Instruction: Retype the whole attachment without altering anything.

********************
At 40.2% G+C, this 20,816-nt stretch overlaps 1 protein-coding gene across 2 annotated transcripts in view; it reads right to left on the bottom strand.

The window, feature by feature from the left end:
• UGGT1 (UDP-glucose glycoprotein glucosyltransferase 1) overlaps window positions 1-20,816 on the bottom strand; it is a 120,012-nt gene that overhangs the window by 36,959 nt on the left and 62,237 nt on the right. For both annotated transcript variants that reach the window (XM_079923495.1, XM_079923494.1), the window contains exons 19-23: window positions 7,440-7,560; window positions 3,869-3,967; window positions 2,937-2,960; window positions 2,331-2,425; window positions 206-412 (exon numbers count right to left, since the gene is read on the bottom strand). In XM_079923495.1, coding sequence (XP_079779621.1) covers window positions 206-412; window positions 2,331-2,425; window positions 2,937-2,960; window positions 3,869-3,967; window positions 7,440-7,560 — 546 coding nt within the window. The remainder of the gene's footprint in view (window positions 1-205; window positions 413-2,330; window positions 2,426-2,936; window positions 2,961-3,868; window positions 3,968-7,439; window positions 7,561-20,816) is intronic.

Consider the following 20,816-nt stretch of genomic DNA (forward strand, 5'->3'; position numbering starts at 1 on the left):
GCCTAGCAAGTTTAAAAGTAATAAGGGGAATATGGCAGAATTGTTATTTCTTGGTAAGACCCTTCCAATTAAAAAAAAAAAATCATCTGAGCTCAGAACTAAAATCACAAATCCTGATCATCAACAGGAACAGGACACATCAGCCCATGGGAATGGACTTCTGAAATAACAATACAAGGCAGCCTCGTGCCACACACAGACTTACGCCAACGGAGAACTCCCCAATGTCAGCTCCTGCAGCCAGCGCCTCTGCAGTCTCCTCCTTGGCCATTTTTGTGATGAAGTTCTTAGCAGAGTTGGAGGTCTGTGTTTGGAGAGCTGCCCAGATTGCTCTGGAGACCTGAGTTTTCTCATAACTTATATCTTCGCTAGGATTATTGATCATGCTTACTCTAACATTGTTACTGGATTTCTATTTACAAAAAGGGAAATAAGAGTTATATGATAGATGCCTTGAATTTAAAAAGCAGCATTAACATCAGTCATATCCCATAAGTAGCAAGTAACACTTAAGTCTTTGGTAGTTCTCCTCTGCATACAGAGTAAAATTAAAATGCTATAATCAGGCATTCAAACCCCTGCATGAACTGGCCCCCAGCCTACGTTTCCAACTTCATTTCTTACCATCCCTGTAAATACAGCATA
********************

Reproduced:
At 40.2% G+C, this 20,816-nt stretch overlaps 1 protein-coding gene across 2 annotated transcripts in view; it reads right to left on the bottom strand.

The window, feature by feature from the left end:
• UGGT1 (UDP-glucose glycoprotein glucosyltransferase 1) overlaps window positions 1-20,816 on the bottom strand; it is a 120,012-nt gene that overhangs the window by 36,959 nt on the left and 62,237 nt on the right. For both annotated transcript variants that reach the window (XM_079923495.1, XM_079923494.1), the window contains exons 19-23: window positions 7,440-7,560; window positions 3,869-3,967; window positions 2,937-2,960; window positions 2,331-2,425; window positions 206-412 (exon numbers count right to left, since the gene is read on the bottom strand). In XM_079923495.1, coding sequence (XP_079779621.1) covers window positions 206-412; window positions 2,331-2,425; window positions 2,937-2,960; window positions 3,869-3,967; window positions 7,440-7,560 — 546 coding nt within the window. The remainder of the gene's footprint in view (window positions 1-205; window positions 413-2,330; window positions 2,426-2,936; window positions 2,961-3,868; window positions 3,968-7,439; window positions 7,561-20,816) is intronic.

Consider the following 20,816-nt stretch of genomic DNA (forward strand, 5'->3'; position numbering starts at 1 on the left):
GCCTAGCAAGTTTAAAAGTAATAAGGGGAATATGGCAGAATTGTTATTTCTTGGTAAGACCCTTCCAATTAAAAAAAAAAAATCATCTGAGCTCAGAACTAAAATCACAAATCCTGATCATCAACAGGAACAGGACACATCAGCCCATGGGAATGGACTTCTGAAATAACAATACAAGGCAGCCTCGTGCCACACACAGACTTACGCCAACGGAGAACTCCCCAATGTCAGCTCCTGCAGCCAGCGCCTCTGCAGTCTCCTCCTTGGCCATTTTTGTGATGAAGTTCTTAGCAGAGTTGGAGGTCTGTGTTTGGAGAGCTGCCCAGATTGCTCTGGAGACCTGAGTTTTCTCATAACTTATATCTTCGCTAGGATTATTGATCATGCTTACTCTAACATTGTTACTGGATTTCTATTTACAAAAAGGGAAATAAGAGTTATATGATAGATGCCTTGAATTTAAAAAGCAGCATTAACATCAGTCATATCCCATAAGTAGCAAGTAACACTTAAGTCTTTGGTAGTTCTCCTCTGCATACAGAGTAAAATTAAAATGCTATAATCAGGCATTCAAACCCCTGCATGAACTGGCCCCCAGCCTACGTTTCCAACTTCATTTCTTACCATCCCTGTAAATACAGCATA